Wednesday, June 19, 2013

T-Ball and Tools - My 5 Year Old Farm Boy's World

Our son Henry has been indoctrinated by his older brothers into summer's classic time and energy leech (for parents), also known as baseball.  He's a big t-ball player now, cheeks stuffed like a chipmunk with sunflower seeds, Gatorade stains on his uniform (before the game even begins), he's discovered that cleats are better for crushing bugs than for gaining traction on a double.  
His brothers have taught him everything he knows about the game, and just to prove to them that he's been paying attention to their example, he showed off his super-skills at the very first game by sliding at every base - every base, despite the coaches yelling, "Henry, stop sliding, just run!" Not only did he ignore them, he also thought it quite impressive to perch proudly on home plate after sliding in, squinting through dirt and sun to see which parents were watching the whole production.  Well, every parent was, and every parent was shouting at him to get up so that their kids could have a moment too.  

Sweet, Jesus.  Sweet, sweet Jesus, please help me not to spew my seeds on little miss "MOVE IT!" over here.  

Parents, chill out.  It's t-ball, not the majors. Anyway...if you know me you know how I feel about high blood pressure parents and sports.  (If you don't know me, here's a little revelation.)

On the way home from the game, this conversation between father and son took place:
Dad:  Henry, what do you think about when you get up to bat?
Henry:  Well, Dad, mostly I think about growing up so that I can have my very own pocket knife.
Dad:  Oh, you don't want to grow up too fast, son.
Henry:  Well, I think I'm at least old enough to have my own pair of pliers.  That would be awesome for me.  Then, I don't have to think about tools when I bat, I can just think about baseball!

The next day, I was planning a trip to town, and promised Henry that we could go by the Farm 'n Home and pick up a shiny new pair of pliers for him.  But, that morning, before loading up, Henry came running into the house, bursting with excitement over his new "gift."  Grandpa just happened to have an extra pair and an extra leather holder to go with them!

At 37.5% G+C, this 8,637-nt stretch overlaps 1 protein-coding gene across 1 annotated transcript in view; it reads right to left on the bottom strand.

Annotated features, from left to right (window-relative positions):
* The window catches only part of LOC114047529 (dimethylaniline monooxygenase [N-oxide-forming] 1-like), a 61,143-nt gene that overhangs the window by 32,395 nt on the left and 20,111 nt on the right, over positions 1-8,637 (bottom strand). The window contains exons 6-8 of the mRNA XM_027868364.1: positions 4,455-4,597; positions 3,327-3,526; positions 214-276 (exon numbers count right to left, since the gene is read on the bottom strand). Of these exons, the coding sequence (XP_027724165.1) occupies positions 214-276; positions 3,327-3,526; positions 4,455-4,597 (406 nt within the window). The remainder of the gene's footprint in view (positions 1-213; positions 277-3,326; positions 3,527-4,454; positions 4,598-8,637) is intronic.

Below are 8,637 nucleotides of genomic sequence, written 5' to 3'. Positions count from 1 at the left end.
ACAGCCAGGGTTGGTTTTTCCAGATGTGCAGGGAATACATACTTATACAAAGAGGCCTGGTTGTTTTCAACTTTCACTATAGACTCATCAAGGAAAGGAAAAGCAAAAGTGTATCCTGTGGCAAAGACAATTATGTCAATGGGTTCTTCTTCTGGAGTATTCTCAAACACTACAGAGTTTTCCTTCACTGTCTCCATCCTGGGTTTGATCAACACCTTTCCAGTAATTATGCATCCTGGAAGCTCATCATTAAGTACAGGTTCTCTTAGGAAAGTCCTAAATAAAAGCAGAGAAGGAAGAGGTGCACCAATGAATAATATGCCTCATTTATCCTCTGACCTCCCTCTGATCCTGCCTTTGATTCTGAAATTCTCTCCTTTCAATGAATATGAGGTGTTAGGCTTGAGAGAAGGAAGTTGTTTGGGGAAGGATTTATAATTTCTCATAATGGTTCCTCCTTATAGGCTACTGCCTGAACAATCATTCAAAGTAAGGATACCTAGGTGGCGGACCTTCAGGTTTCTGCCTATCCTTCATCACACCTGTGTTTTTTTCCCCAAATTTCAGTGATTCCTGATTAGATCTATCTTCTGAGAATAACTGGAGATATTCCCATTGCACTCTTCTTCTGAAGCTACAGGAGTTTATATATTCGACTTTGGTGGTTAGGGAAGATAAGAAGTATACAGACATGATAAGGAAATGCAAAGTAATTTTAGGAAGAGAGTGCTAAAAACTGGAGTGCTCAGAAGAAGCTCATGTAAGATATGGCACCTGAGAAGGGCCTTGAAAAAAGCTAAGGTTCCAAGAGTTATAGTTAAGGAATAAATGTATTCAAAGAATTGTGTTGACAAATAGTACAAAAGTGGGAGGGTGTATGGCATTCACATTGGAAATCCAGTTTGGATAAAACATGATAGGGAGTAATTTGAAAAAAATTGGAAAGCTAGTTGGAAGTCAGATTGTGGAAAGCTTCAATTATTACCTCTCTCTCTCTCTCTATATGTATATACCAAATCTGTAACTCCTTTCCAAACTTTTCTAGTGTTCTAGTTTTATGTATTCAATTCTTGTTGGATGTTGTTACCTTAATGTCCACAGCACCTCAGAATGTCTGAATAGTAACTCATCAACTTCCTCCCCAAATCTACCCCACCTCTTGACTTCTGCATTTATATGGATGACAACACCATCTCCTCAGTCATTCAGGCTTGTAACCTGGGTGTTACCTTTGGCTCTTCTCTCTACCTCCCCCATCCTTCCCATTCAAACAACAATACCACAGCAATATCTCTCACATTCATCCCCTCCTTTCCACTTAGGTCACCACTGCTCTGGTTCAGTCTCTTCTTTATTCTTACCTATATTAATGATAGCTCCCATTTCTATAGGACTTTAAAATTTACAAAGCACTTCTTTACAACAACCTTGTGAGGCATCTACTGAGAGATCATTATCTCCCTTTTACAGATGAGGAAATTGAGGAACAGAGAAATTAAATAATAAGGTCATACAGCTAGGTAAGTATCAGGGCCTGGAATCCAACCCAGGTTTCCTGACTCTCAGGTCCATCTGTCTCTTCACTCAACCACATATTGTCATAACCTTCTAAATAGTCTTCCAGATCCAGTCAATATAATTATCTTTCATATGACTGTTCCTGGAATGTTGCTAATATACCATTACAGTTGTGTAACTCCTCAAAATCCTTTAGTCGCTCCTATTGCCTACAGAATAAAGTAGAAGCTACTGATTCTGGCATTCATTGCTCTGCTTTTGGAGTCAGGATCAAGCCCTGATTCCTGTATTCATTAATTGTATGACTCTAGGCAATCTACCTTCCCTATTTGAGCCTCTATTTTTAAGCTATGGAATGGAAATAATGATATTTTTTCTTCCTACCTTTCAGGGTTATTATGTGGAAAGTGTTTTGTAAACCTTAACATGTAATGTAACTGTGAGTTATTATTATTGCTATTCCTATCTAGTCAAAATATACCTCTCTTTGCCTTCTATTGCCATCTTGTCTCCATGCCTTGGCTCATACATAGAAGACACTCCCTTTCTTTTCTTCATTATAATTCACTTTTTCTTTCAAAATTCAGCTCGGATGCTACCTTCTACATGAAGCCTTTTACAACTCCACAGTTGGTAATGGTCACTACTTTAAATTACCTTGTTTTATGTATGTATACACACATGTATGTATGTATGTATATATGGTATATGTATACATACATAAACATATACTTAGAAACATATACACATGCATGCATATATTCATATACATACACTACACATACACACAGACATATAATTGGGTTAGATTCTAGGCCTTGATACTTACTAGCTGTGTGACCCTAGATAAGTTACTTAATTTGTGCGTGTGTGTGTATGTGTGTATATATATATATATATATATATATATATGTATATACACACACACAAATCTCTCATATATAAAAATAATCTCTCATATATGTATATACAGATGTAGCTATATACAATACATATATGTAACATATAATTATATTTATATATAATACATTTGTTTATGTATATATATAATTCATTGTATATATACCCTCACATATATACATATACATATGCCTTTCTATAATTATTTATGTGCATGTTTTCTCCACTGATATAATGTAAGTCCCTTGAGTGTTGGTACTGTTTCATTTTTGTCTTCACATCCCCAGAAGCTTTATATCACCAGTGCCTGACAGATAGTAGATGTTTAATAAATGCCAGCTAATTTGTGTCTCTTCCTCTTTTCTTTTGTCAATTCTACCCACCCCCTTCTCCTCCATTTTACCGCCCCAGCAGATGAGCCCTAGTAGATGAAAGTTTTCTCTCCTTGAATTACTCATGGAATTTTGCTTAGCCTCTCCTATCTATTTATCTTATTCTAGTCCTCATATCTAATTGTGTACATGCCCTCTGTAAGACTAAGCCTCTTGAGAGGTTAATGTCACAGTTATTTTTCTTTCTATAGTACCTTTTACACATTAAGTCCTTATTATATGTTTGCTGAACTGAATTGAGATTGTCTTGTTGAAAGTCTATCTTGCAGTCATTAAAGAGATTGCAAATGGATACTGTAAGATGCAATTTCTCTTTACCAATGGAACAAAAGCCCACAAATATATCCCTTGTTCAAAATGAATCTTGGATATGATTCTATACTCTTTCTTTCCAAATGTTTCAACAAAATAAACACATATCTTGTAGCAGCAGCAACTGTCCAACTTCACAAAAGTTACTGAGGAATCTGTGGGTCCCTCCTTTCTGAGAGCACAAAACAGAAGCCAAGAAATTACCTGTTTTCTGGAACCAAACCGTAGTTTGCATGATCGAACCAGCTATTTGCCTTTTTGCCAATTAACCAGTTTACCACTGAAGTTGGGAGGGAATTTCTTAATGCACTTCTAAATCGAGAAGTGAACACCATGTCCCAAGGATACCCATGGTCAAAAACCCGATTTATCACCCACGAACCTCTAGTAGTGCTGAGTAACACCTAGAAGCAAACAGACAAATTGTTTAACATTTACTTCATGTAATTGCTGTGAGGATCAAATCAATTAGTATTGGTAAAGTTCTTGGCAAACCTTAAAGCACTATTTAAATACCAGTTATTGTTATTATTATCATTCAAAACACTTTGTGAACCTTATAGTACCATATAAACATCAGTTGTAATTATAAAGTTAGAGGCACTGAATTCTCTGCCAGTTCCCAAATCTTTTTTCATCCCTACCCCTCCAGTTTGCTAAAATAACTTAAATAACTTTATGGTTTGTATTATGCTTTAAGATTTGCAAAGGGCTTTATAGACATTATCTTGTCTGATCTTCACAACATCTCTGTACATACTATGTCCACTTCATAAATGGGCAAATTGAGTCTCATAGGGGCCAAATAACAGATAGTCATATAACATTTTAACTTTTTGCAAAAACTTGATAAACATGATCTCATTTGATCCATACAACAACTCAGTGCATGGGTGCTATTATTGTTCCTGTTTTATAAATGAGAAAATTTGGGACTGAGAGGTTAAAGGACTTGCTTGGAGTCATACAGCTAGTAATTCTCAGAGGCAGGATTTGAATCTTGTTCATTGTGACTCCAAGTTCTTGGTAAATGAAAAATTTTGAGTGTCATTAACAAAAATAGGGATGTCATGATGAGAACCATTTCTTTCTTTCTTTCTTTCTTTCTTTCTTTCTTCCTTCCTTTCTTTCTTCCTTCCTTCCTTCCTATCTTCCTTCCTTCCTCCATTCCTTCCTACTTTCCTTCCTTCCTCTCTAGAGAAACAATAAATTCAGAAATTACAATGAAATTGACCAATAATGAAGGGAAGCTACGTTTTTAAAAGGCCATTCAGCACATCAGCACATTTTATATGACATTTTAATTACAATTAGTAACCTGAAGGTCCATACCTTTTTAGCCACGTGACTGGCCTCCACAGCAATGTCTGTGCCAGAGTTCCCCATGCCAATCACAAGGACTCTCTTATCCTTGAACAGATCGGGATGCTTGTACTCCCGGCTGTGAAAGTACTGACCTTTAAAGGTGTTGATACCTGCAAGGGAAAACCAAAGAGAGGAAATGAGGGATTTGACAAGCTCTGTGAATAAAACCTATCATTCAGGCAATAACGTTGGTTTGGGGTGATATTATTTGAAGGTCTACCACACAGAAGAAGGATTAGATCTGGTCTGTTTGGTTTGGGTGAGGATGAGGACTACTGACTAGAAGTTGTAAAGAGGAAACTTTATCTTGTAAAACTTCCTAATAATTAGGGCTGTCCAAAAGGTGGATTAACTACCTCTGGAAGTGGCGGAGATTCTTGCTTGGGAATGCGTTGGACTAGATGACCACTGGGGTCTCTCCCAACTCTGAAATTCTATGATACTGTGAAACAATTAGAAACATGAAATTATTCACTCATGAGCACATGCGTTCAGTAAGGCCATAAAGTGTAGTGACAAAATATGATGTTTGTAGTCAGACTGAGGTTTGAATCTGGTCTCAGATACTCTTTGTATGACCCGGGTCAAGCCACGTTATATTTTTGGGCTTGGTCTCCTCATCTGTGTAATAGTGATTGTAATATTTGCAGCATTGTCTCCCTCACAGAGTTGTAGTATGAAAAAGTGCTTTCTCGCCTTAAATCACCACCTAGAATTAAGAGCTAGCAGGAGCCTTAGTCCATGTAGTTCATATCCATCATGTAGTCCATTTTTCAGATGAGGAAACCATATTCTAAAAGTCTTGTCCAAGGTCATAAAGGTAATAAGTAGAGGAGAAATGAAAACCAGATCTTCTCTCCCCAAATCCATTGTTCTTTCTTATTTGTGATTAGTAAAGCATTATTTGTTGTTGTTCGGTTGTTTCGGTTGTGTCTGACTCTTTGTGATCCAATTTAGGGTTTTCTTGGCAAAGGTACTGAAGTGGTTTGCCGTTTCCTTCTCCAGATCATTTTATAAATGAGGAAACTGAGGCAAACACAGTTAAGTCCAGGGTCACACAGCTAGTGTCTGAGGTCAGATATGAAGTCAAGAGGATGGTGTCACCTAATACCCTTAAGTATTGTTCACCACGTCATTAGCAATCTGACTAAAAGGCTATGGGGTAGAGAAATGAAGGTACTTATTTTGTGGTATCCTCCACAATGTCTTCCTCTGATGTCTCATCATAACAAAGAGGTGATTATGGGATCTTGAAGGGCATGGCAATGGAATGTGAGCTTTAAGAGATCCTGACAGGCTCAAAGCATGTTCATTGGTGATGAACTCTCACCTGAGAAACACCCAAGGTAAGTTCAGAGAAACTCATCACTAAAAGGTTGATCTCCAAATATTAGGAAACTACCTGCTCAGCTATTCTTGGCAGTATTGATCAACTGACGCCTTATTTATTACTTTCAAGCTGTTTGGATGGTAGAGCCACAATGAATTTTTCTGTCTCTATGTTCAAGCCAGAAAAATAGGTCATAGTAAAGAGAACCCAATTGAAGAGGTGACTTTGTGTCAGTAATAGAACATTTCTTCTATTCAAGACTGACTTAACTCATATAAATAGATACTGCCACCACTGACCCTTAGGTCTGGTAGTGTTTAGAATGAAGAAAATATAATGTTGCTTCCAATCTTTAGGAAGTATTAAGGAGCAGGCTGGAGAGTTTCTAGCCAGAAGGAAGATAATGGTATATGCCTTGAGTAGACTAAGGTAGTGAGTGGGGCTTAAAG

After our trip to town, Henry ran out to find Daddy, who helped Henry burn his name into the leather with a soldering iron.
Now, you must know that every Husband farm boy wears Wranglers, boots, a cap and a belt with thier pliers out to work every day.  It's our dress code.
As I was snapping these pics of Henry moseying out to "work" with daddy, the weight of the pliers was having a negative effect on his favorite pair of black Wranglers...
He would saunter a few yards across the lawn then stop to pull up his pants, wiggling his little bottom from side to side.  I couldn't stifle my giggles - it was the cutest darn thing I'd ever seen!
What do you use your pliers for, Henry?
Well, I mostly use them for pulling nails out of boards, and stickers out of my feet.
I received a long and detailed explanation of how a pair of pliers works. It was extremely informative, and entertaining as you might imagine!
As I watched Henry walk across the yard to the shop, I couldn't help but feel a twinge of regret in my heart.  Regret for every time I thought that my busy business was more important than his big stories and bold explanations.  We must treasure the little moments we have with our children, the sporadic fractions of our over-filled days that we attempt to them.  And in those moments, we must strive to be fully present to them.  For those are the moments that add up to a rich and full story of who they are, and who they are becoming, precious in their hearts, beautiful in their imaginations and unique in their perspective and perception of the world.
What a glorious life is the life that offers the chance to sit beside a boy, in the sweet soft grass, admiring the magic of a shiny new pair of pliers.  Set busy aside, choose the chance - you'll never get it back!


  1. Our sons are the same age... I just love little boys... Love the pliers in the holster!

  2. Those photos of Henry with his pants falling down are absolutely precious. There is nothing greater for a little boy than to finally get to be like his big brothers. I sometimes wonder how much the older kids realize the awe the little guys have for them. I try to point it out, but I don't know if they see it. I certainly do.
    We really do need to slow down and see these little things and listen to their stories and pay attention to the "mundane".

  3. There is something about little boys and cowboy boots that always makes me smile:)Our youngest son finally grew out of the boots he has been wearing and got a new pair. I had to put the old ones up in the closet, beat up and weathered because oh the memories made while walking in those boots!


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